Despite the anxiety that many felt leading up to the performance, students were able to perform for friends and family at the annual concert. Marking the end of this year’s Prism, students hope that the showcase gave the audience a cheerful start to the holiday season.

“At the end of the day, Prism would be impossible without the outstanding music faculty that works incredibly hard to organize the concert every year,” Degnan said. “And I’m also happy that we were able to share our music with other people.”

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Jennifer Jia, Editor-in-Chief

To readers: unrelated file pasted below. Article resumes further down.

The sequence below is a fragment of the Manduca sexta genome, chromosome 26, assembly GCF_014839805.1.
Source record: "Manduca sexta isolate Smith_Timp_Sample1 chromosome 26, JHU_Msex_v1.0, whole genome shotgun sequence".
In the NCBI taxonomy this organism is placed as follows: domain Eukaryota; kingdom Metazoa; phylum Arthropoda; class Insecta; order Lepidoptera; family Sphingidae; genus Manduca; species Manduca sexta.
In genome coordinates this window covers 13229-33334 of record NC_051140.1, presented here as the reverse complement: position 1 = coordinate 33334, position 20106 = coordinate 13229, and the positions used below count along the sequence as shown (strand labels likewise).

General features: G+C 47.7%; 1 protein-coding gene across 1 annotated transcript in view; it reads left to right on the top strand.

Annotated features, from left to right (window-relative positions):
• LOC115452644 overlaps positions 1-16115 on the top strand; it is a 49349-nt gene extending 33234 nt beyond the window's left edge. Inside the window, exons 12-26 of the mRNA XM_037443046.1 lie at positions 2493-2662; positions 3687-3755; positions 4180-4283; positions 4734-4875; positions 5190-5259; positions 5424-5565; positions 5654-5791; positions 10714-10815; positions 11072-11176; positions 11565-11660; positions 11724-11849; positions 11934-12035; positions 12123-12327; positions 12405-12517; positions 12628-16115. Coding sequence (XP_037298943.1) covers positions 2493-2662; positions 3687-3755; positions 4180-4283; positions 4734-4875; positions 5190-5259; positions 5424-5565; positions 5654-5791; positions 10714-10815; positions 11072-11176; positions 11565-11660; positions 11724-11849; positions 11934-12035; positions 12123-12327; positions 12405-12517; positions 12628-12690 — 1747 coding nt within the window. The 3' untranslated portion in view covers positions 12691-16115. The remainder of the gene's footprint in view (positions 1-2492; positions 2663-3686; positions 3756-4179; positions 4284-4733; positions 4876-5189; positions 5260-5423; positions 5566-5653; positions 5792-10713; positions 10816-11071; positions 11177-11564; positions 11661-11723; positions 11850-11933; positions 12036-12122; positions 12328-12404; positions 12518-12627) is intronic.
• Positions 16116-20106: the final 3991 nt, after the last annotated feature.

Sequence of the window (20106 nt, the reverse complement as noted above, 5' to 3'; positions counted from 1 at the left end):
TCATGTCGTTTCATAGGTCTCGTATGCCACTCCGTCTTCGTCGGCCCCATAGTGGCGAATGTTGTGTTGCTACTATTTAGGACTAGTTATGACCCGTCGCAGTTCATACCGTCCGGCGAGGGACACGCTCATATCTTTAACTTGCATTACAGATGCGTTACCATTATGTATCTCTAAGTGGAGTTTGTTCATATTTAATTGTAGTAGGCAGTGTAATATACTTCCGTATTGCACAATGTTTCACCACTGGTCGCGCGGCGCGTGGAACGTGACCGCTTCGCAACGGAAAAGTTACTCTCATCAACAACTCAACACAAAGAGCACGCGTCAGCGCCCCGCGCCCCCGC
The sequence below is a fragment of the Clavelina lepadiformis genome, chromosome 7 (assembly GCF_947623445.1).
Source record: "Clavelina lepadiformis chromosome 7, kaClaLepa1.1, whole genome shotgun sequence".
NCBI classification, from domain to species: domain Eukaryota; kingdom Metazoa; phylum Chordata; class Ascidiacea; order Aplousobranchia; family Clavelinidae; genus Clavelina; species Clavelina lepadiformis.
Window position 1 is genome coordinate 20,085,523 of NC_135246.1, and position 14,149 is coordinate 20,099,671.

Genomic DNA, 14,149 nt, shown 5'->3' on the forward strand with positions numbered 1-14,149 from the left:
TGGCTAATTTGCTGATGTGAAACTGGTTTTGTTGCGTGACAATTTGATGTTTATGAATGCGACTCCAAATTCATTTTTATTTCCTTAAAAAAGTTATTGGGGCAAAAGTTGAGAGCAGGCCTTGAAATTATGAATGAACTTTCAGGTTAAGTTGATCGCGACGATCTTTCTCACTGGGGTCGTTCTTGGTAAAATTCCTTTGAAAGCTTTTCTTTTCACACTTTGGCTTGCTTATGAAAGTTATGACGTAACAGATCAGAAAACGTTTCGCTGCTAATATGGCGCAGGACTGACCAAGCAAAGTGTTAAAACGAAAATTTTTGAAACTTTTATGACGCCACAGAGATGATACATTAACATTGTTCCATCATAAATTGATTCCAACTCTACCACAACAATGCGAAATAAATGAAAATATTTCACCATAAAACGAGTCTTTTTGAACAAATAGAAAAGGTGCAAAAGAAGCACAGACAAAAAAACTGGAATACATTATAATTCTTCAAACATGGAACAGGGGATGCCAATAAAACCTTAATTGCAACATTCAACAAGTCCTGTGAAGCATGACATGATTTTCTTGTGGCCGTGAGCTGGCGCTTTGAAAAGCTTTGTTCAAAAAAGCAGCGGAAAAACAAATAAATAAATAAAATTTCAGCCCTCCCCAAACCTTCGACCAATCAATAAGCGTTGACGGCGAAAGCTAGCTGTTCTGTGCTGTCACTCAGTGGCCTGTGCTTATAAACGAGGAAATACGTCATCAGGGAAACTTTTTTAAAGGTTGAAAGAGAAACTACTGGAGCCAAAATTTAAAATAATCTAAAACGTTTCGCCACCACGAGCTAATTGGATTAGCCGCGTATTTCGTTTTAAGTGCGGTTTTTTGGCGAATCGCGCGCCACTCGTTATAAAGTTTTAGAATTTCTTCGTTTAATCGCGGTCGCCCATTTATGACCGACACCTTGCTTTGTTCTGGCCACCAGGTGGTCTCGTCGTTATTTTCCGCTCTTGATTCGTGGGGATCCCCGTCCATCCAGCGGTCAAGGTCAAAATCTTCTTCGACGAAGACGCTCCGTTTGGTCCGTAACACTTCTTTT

Communications senior Jennifer Jia is a third-year staffer and the Editor-in-Chief of The Muse. She is also a member of the Speech and Debate Team, the social media manager of her local nature center, and a member of her school’s honor societies. When she is not obsessively researching about college or attempting to study 12 hours straight for her AP classes, she enjoys writing, drawing, and taking nature hikes—yes, even in Florida’s melting heat. Her goal as the Editor-in-Chief is to provide quality journalism that the newsmagazine’s audience can enjoy, whether that would be articles, videos, social media posts, or layout designs. Undoubtedly, her time in the publication has given her a voice, a passion for journalism that she hopes to continue, and most importantly, The Muse family who she considers to have created lifelong friendships. While the publication can be stressful at times, she embraces a positive attitude and can thoroughly say that The Muse has been the highlight of her high school experience. If you would like to contact this staffer, you may reach them at [email protected].